You Be the Judge: Talmudic study course starts Feb. 10
When Jose and Kitty Menendez were shot to death in 1989 in their Beverly Hills home while watching television, police never suspected their sons Lyle and Erik were the killers. The brothers had told police that they had come home from a movie and had found their parents dead in the house they all shared.
For a year, Lyle and Erik lived an extravagant lifestyle, traveling in limousines, staying at four-star hotels, and buying expensive cars, Rolex watches, designer clothes, and stereo equipment. They were eventually arrested and convicted of their parents’ murder and in 1996 each sentenced to two consecutive life sentences.
While the crime itself is heinous enough, the big question for scholars of Jewish law is, should children who kill their parents inherit their parents’ money?
That question, and others, are at the heart of a six-week class on Talmudic study being offered at Congregation Ahavath Chesed in New London.
“Normally children inherit their parents’ estate,’’ said Rabbi Avrohom Sternberg of Shabad of Eastern Connecticut, who will be teaching the class beginning Feb. 10. “In the case when the children turn out to be murderers, do they have any right to the estate?’’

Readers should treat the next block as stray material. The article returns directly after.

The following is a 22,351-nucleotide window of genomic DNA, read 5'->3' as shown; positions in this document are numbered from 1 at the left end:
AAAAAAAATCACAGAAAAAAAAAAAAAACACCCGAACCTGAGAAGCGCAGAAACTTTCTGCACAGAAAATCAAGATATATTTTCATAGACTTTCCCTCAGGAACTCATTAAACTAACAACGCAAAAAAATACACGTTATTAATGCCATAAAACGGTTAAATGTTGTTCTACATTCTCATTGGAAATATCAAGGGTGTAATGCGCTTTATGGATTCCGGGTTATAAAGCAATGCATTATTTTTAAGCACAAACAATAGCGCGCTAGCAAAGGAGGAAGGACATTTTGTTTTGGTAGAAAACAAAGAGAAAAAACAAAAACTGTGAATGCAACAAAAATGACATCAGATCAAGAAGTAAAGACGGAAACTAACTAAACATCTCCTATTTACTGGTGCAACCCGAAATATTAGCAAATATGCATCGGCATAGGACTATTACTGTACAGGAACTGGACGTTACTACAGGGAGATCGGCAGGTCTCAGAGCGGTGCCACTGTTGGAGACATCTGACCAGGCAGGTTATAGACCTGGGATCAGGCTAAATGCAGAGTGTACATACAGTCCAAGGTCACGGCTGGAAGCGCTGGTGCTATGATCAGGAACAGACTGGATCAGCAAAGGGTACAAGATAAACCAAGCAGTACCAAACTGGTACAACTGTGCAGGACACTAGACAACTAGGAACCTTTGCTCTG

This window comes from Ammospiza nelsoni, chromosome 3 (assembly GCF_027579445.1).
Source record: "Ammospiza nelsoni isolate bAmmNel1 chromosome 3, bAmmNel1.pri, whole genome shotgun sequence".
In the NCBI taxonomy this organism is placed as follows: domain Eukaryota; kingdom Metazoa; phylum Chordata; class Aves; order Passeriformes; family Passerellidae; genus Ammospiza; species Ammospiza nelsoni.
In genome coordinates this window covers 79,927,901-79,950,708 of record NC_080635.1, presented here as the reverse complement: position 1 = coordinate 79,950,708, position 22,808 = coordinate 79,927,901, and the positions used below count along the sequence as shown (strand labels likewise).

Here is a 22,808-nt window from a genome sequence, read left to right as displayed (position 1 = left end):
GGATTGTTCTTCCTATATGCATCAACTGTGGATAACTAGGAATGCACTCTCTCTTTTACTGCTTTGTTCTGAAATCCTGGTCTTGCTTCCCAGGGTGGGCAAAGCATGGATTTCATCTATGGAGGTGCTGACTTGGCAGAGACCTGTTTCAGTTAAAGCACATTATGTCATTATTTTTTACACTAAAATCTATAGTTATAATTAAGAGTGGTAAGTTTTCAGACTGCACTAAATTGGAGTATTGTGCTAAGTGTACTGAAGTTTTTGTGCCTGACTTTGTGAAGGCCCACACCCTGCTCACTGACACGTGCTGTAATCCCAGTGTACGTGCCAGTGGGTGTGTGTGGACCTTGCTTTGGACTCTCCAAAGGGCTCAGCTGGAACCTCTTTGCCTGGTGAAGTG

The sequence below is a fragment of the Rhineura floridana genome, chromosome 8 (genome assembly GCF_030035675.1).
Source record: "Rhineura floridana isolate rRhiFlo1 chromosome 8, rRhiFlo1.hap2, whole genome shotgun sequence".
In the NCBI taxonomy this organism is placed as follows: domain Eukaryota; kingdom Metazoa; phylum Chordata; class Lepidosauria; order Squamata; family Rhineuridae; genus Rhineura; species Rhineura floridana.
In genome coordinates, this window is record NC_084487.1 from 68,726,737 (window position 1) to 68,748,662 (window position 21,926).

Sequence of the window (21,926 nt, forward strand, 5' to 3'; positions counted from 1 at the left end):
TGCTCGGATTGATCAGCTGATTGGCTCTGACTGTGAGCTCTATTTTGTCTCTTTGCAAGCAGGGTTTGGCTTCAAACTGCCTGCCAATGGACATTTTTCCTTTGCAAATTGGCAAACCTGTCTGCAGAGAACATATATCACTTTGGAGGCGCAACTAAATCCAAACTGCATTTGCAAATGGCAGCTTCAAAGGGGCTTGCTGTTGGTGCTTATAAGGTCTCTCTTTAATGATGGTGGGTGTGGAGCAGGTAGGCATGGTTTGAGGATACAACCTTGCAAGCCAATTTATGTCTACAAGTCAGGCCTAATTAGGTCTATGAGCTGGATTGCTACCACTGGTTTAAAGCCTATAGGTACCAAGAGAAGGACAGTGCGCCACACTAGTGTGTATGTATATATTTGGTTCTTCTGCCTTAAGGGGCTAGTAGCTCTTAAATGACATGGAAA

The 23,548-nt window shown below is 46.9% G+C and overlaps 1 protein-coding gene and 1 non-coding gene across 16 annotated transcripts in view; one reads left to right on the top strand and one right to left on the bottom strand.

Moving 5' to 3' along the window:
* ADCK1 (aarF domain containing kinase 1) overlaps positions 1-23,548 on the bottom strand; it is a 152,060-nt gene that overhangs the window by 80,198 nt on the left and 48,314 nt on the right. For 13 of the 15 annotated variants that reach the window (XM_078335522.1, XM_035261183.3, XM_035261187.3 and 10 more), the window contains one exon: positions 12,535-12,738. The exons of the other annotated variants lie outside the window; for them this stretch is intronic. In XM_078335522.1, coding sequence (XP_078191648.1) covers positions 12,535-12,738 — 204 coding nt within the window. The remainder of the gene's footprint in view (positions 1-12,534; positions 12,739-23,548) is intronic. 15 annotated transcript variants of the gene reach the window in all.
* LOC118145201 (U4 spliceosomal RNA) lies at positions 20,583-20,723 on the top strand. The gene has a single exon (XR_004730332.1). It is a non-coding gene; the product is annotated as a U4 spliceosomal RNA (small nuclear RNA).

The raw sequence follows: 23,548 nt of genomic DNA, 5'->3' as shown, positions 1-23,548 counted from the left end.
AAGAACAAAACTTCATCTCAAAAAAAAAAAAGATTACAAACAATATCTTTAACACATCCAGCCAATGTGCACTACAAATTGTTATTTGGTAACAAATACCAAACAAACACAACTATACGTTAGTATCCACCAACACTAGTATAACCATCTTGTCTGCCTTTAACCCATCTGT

Students will look at six cases brought before U.S. courts and analyze them through the teachings of the Talmud.
“We start with a case,” explained Sternberg. “We bring certain passages from the Talmud and study them and then we ask, would you now change your minds?”
For more than a thousand years, studying the Talmud has been the most important cultural activity for the Jewish people. It is an art form that showcases intellectual achievement.
But Sternberg says studying Jewish law is not only the pastime of scholars. Participants need no prior knowledge of the Talmud and no formal legal training to take the class other than “an open mind,’’ Sternberg said.
“You Be the Judge II’’ is the second in a series of classes by the Rohr Jewish Learning Institute, that allows student to explore the Talmud’s thinking about civil law. Topics will include business ethics, property rights and employment practices. Each lesson provides an opportunity to question, discuss, and argue based on principle and precedent.
There are no right and wrong conclusions, Sternberg said.
“It’s about the process,’’ he said.
The six-week course will begin Feb. 10 from 12:30 to 2 p.m. every Tuesday, and Feb. 11 from 7:30 to 9 p.m. every Wednesday, at Congregation Ahavath Chesed in New London. It is open to the public and costs $79. The first lesson is free with no obligation, Sternberg said.
Participants will have a chance to discover why the Talmud has been so cherished by the Jewish people, he added.
By KATHLEEN EDGECOMB